Notwithstanding this stringent attitude of the scholars toward a tax debt, it would seem that even in this case it was customary to distinguish between a debtor of means and a pauper, although there are indications that in later times imprisonment for a tax debt was imposed without distinction (see Elon, Ḥerut ha-Perat…, 207 n. 365). An equally stringent approach was customarily adopted by communal leaders in the case of imprisonment for the nonpayment of a fine (see below; see also *Taxation).

Takkanot Ha-Kahal Concerning Imprisonment for Debt

One of the legal sources for the continued development of Jewish law has been the takkanot enacted in all fields of the law throughout the ages. Legislation of this kind was mostly instituted by the halakhic scholars, but a substantial part – particularly from the tenth century onward – stems from takkanot enacted by the community through its leaders. A great deal of enactment of this kind was directed toward the problem of imprisonment for debt, because of its close connection with the social and economic conditions in the community. The takkanot mentioned by Bar Sheshet and Asher b. Jehiel (see above) are early illustrations of such enactments on the subject of imprisonment for debt and many instances of these can be found in the takkanot ha-kahal of Poland, Lithuania, and Germany, dating from the end of the 16th century onward. The end of the 16th century until the middle of the 17th century was a period of severe economic crisis for the Jews of these countries, giving rise to an increase in cases of nonpayment of debt and bankruptcy (see Elon, Ḥerut ha-Perat…, 172ff.). Numerous communal takkanot from this period deal with boreḥim (a term originally applied to runaway debtors or bankrupts and later to all defaulting debtors), with much attention being paid to the question of imprisoning the debtor. These takkanot often permitted imprisonment of the debtor, if only for a short period, though he might be a pauper without means of making payment, a fact that evoked strong criticism from the halakhic scholars.

In takkanot of the Cracow community (1595), a precise procedure was laid down for the recovery of a debt from a debtor pleading the lack of means to make payment: first, the pronouncement of a ban for three days, followed – in default of payment – by imprisonment of the debtor for eight days in the communal prison (the "dudik"; see *Imprisonment); thereafter, an investigation for a period up to 30 days, to ascertain the truth or otherwise of the debtor's plea. The automatic eight-day imprisonment of the debtor, even when he is likely to be a pauper (except when he is known to be the victim of accident, fire, or robbery) was justified by the initiators of the takkanah because of the increase in the number of swindlers and their evil ways (see M. Balaban, in JJLG, 10 (1912), 335). Nine years later it was laid down in another Cracow takkanah that, "on account of the existing situation," any debtor pleading a lack of means to repay a debt exceeding "200 Polish gold coins," would be liable to imprisonment for a period not exceeding three months, unless "it is known that he has suffered some loss as a result of fire or robbery, etc." and provided that the debtor be released for one month after each month of imprisonment (see P.H. Wettstein, in Oẓar ha-Sifrut (1891–92), 600f.). These takkanot prescribed imprisonment not only in respect of a debt arising from a loan, but also for debts arising from tort, nonpayment of a teacher's salary, and taxes (M. Balaban, in: JJLG, 11 (1916), 99f.). In the case of a tax debt, imprisonment was prescribed "until the tax and expenses be paid," such exceptional severity being justified at the time on the grounds that many considered themselves at liberty to ignore tax payments without considering that this amounted to "robbing the public," for which reasons the public was to be carefully warned about the matter (M. Balaban, loc. cit., 356).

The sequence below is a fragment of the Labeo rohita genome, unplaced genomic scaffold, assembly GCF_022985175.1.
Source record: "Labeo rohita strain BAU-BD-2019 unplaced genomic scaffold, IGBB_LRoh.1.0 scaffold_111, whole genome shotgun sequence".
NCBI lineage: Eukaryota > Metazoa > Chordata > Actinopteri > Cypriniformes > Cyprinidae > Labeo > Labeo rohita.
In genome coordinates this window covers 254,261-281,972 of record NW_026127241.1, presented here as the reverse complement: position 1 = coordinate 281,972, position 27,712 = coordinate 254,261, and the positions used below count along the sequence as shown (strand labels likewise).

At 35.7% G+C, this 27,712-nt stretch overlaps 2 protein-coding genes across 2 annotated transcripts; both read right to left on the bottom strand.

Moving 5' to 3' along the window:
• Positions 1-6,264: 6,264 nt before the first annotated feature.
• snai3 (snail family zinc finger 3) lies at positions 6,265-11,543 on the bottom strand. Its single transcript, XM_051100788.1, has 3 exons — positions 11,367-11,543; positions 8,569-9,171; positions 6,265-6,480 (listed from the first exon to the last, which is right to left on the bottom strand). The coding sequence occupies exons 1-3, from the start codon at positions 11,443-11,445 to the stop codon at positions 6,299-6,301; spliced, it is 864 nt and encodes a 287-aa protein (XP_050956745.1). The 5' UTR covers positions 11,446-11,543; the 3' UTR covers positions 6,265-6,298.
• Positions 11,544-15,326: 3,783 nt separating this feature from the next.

This general trend, at times increased by additional stringent measures, is reflected in a long series of communal takkanot from the 17th and 18th centuries. The takkanot of the *Council of Four Lands of 1624 provided that a debtor pleading a lack of means was rendered liable to imprisonment for a period of one month (except in the clear case of an "act of God") and that a debtor known to have willfully squandered his money could be imprisoned for one year. Similar provisions are to be found in the takkanot of the Council of Lithuania (1623–52) and the Council of Moravia (1650–59) and in the takkanot of the communities of Posen (1642), Nikolsburg, and Tiktin (in the first half of the 18th century). The main difference between the various takkanot lay in the period of imprisonment laid down in each case, the fact of imprisonment being recurringly justified as an emergency measure, specifically designed to cope with the ever-increasing number of swindlers (for details, see Elon, Ḥerut ha-Perat…, 180–225).

An instructive takkanah, illustrative of Jewish law's humane approach toward the debtor – despite its far-reaching sanction of the use of imprisonment – is one enacted in 1637 by the Council of Lithuania, which obliged a creditor who demanded the debtor's imprisonment to provide for the latter's sustenance as determined by the court, but gave the creditor the right to recover the cost of this together with the debt (S. Dubnow (ed.), Pinkas ha-Medinah [Lita], p. 70 no. 333); fulfillment of this requirement by the creditor was a precondition to the imprisonment of the debtor. This takkanah marks a significant divergence from the prevailing trend in other legal systems of that time, in which no consideration was given to the needs of the debtor during his imprisonment.